It is not always obvious if an older adult needs assistance. In fact, change often happens so gradually that you may not notice a deterioration in their cognitive and physical functions until it has become critical. Deterioration in functions typically creeps up on an older adult and their friends and family. So we need to talk about how you can know when to give your parents or older adult assistance.
The first thing to do is to take your older adult for regular professional assessments where a comprehensive review can assess their environmental, mental and physical condition and determine if they can still live independently and whether there are any risks that need to be taken cognizance of. Such an assessment will help preserve the dignity of your parents by giving you an objective measure of their condition. You may find that while you thought they needed assistance, they in fact can cope fine on their own. You may also find that you are able to detect, very early on, the signs of decline and take early interventions to help your parents.
If you can get objective insight into their condition early on, you can do something about it before negative outcomes start to affect their daily lives. You can also look for a few red flags.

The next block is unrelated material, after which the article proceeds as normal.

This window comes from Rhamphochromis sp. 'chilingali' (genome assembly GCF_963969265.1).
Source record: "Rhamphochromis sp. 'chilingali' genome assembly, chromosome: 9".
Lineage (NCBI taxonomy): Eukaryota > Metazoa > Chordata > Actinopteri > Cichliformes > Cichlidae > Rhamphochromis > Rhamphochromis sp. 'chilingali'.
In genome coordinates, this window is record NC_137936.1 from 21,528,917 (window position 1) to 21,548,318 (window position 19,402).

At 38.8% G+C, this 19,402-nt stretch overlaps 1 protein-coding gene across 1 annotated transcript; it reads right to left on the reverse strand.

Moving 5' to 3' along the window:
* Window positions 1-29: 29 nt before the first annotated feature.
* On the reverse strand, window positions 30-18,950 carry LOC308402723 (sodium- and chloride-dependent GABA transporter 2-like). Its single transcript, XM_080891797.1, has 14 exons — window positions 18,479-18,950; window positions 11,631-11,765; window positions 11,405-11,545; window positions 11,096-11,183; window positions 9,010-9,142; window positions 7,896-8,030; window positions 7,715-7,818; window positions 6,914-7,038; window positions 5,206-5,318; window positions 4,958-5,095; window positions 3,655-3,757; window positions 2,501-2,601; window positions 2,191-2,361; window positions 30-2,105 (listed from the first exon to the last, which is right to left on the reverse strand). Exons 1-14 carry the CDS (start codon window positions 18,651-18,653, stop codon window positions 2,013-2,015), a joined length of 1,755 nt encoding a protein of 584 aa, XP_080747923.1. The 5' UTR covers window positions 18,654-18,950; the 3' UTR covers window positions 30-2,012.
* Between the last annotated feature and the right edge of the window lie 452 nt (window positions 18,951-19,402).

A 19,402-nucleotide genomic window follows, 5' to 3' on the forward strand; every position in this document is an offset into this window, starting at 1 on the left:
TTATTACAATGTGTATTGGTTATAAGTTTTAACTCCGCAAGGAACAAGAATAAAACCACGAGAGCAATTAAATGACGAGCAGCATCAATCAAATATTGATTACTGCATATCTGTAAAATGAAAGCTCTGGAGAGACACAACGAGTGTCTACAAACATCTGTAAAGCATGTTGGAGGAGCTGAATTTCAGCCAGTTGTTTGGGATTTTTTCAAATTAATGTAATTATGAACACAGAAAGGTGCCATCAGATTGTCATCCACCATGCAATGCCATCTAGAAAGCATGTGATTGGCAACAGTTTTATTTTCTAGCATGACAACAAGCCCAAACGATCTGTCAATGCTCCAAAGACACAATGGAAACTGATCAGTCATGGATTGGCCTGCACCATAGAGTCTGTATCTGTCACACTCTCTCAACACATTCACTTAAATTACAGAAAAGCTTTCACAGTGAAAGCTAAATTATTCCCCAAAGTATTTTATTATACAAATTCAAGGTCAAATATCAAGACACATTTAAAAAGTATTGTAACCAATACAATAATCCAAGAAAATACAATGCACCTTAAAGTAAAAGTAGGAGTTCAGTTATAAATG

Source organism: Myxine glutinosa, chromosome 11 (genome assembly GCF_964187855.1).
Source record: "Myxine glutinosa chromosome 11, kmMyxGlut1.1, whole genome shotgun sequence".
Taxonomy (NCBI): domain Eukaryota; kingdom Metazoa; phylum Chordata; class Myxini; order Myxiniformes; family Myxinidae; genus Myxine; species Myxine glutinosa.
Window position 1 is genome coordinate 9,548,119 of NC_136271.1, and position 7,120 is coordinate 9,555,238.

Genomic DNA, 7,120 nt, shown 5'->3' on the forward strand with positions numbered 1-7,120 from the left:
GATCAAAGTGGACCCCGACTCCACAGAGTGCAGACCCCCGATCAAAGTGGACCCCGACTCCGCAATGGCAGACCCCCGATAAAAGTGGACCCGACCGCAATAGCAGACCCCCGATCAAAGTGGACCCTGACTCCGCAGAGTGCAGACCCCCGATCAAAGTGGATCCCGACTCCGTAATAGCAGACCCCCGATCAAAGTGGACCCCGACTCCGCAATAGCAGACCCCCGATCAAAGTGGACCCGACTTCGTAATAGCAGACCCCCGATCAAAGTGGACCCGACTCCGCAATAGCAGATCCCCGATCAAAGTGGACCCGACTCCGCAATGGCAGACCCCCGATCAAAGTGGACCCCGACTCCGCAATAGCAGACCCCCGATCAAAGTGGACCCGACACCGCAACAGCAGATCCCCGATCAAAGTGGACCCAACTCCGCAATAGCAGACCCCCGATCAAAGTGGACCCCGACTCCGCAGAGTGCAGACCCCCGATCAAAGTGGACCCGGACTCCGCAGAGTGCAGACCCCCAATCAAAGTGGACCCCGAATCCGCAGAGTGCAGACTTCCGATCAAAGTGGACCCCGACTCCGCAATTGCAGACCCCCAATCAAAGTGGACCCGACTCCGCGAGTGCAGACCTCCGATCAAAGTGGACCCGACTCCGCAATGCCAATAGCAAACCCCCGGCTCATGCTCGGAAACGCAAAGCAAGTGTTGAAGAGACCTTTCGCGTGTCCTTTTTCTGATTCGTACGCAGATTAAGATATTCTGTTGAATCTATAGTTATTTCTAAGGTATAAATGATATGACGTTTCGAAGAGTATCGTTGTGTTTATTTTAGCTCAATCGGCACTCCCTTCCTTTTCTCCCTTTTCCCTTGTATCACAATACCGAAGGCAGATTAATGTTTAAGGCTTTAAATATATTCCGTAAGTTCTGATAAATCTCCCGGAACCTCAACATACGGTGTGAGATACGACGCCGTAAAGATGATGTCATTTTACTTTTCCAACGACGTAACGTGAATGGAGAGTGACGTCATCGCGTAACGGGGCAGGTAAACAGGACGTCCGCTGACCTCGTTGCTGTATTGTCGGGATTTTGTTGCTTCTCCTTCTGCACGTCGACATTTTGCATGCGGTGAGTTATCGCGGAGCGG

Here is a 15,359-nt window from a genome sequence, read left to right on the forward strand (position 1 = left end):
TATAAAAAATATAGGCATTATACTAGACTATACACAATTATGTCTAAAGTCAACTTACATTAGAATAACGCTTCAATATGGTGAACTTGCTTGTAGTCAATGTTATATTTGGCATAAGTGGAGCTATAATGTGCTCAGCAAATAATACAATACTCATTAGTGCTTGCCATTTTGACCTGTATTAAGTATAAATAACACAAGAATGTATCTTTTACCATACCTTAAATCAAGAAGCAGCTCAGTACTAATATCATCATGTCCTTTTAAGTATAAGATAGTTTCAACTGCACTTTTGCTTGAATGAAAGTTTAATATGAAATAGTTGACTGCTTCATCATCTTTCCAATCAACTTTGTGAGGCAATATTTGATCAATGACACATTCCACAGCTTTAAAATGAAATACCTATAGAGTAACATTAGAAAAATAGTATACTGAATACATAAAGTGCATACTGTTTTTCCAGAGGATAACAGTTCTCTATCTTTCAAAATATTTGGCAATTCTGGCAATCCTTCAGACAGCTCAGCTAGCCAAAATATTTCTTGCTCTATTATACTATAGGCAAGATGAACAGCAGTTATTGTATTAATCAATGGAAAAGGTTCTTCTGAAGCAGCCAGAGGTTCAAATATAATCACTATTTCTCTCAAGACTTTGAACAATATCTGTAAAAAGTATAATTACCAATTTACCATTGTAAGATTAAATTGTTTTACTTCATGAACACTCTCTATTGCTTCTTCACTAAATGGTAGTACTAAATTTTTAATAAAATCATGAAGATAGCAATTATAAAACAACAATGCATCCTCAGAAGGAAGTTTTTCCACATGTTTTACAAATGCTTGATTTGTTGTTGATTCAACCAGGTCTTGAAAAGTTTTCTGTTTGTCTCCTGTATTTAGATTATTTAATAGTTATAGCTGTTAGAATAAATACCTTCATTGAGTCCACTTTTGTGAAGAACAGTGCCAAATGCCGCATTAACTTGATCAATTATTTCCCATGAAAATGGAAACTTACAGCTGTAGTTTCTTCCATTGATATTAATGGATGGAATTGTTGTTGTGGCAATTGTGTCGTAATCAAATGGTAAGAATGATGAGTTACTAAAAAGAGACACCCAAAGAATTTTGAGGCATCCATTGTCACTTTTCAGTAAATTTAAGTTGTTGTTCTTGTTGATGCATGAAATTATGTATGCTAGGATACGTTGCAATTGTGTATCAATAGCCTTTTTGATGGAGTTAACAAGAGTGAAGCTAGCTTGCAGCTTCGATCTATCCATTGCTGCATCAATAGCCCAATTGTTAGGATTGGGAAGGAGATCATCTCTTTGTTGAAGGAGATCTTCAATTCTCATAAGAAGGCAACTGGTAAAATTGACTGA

The Centres for Disease Control and Prevention (CDC) says that every year, a quarter of older adults suffer from a fall. These falls may, at the extreme end, cause disability and even death. To reduce the risk of falls, you need to evaluate your parents’ living space, looking at areas where they are at risk of falling, unsafe stairs (especially those without railings) or even slippery rugs. Go around the house or, if you can, have a certified ageing-in-care specialist do it, and figure out where a fall would happen and then do something to prevent it from happening.
You also want to ensure that your parents have a living space that allows them a great freedom of mobility. Reduced mobility reduces, in effect, their living space and this can lead to social isolation and feelings of loneliness. Ultimately, this can lead to depression and mental decline.
Feelings of depression can be hard to detect among older adults. They are allowed to feel down on occasion, to miss their departed friends and family, or to feel a sense of nostalgia. They may even worry about their finances and how they will survive the rest of their days. These things are normal. But their normalcy does make it hard to detect when they are symptoms of depression.
What makes this even harder is that people associate depression with a particular mood, with not being able to get out of bed, or things of that nature. Look instead for changes in energy levels; loss of interest in things they used to love; anger or irritability; trouble sleeping; over or under-eating; and suicidal notions or lingering on death. These are fairly robust markers of depression. You can get your parents into Skylark Senior Care and other such programs where they can enjoy a sense of community while maintaining some semblance of independent living. This will help them fight off feelings of social isolation and loneliness, which often trigger depression.